60 Years of Controlled Nuclear Fission

Berlin, 01.12.2002

60 years ago, on 2 December 1942, Nobel Laureate Enrico Fermi managed for the first time to set off a controlled self-sustaining chain reaction. This laid the foundation for the use of nuclear power as we know it today. The decisive experiment was carried out on the former squash court of the athletics stadium of the university of Chicago in the USA. The reactor, known since under the name of "Chicago-Pile 1" (CP-1), consisted of graphite blocks which were used as moderator, uranium oxide fuel rods, and the necessary instrumentation and control equipment.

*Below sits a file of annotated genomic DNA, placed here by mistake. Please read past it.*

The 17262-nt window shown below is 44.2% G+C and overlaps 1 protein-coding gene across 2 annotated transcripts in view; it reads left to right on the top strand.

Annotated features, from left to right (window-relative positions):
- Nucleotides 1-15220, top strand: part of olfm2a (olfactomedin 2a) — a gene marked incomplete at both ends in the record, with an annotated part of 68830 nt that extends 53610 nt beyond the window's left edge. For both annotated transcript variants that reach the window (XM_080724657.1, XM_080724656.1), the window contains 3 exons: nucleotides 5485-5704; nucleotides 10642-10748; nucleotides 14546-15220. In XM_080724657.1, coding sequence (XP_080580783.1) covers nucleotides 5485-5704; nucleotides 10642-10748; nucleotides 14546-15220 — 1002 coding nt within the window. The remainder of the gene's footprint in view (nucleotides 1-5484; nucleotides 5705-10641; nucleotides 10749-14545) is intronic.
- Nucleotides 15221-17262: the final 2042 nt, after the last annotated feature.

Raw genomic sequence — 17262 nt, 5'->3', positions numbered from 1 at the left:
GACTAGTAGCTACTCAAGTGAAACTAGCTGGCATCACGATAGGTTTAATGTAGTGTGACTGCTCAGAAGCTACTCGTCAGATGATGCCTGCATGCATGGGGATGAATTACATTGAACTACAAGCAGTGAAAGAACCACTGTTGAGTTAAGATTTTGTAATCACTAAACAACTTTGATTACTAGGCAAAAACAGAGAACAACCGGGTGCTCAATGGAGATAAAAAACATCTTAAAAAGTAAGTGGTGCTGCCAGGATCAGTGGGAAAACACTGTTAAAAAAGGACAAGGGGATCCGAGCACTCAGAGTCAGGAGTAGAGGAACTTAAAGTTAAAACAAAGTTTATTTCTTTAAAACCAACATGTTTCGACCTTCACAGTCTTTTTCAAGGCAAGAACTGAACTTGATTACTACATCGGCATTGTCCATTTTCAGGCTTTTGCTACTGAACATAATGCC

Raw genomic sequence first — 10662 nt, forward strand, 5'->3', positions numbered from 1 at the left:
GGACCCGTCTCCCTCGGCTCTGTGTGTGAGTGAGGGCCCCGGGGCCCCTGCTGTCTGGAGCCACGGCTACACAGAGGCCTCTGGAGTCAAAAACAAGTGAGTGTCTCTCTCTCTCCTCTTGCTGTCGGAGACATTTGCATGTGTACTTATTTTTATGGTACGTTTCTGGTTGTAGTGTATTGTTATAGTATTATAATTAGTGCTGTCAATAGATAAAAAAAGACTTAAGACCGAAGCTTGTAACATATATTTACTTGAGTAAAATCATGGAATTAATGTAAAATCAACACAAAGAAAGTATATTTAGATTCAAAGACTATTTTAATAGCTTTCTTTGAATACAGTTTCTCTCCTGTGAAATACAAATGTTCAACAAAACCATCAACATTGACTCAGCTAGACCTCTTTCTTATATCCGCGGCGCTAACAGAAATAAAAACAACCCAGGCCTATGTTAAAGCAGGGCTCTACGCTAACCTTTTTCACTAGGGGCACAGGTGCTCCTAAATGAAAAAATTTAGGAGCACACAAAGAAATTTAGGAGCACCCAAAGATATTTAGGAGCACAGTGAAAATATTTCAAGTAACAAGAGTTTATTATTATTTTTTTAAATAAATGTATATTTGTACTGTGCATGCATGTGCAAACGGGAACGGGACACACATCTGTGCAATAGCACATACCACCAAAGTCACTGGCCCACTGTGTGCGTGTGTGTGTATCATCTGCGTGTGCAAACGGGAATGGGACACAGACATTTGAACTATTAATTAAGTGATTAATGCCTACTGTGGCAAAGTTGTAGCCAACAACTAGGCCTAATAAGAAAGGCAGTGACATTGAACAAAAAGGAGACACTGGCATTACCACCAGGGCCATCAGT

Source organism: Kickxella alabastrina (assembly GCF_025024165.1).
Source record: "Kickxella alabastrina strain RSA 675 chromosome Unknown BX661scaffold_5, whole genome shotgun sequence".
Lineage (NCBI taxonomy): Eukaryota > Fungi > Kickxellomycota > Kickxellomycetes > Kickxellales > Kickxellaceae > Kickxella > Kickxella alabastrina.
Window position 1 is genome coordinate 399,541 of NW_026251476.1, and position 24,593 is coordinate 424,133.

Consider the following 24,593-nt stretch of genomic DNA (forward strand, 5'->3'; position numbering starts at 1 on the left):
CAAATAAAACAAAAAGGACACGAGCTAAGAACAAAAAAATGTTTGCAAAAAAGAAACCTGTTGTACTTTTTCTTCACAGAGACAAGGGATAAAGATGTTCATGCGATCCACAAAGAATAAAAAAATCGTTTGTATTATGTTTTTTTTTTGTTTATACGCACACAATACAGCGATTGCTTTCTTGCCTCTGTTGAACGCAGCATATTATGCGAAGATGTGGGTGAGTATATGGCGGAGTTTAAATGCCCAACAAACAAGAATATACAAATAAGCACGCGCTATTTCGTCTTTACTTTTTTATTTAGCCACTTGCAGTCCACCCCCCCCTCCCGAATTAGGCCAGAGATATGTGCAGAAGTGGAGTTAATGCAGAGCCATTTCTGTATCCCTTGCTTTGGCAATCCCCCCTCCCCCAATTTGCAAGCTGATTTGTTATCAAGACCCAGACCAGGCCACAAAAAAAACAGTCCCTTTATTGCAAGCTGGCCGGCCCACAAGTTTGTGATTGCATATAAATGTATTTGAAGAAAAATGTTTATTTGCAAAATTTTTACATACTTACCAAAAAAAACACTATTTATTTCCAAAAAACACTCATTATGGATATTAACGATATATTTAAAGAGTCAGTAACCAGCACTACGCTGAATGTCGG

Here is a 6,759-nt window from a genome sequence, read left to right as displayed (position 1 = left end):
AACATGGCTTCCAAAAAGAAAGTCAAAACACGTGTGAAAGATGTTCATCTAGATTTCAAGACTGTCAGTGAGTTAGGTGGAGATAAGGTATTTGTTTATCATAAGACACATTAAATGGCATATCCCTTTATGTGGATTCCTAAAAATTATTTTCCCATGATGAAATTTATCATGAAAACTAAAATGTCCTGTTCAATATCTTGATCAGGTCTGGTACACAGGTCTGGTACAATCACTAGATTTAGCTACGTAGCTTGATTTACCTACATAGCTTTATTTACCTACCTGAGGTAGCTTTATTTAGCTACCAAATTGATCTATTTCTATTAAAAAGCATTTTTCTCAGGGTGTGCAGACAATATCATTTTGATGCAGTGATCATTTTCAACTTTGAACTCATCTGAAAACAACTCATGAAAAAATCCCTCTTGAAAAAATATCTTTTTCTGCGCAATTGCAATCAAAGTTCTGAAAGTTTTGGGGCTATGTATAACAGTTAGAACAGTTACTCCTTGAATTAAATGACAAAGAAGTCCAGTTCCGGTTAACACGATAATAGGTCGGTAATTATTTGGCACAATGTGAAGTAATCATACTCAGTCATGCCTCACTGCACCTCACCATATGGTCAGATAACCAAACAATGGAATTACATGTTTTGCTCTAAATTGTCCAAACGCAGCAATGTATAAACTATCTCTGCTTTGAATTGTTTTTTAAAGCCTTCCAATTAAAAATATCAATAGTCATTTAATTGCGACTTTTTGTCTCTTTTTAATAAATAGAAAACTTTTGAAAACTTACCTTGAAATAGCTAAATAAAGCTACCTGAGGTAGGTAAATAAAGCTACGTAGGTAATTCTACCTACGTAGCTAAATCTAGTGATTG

While CP-1 could only produce a thermal output of a few watts, a modern German nuclear power plant today generates an average of more than a billion watts in electrical output alone. The uranium fuel is a highly concentrated energy source. With one kilogram of uranium of the type used in light water reactors it is nowadays possible to generate about 350,000 kWh of electricity - without any emissions of the greenhouse gas CO2. For comparison: one kilogram of oil will only be enough for about 12 kWh of electricity. Its energy density, supply safety, profitability and climate-friendliness make nuclear power an important pillar of a modern energy supply. There are currently 441 nuclear power plants in operation in 31 different countries. In 2001, their share in the world`s electricity production was 16 %. 33 plants are under construction and are the tangible proof that nuclear power is seen as an important future energy by many countries.


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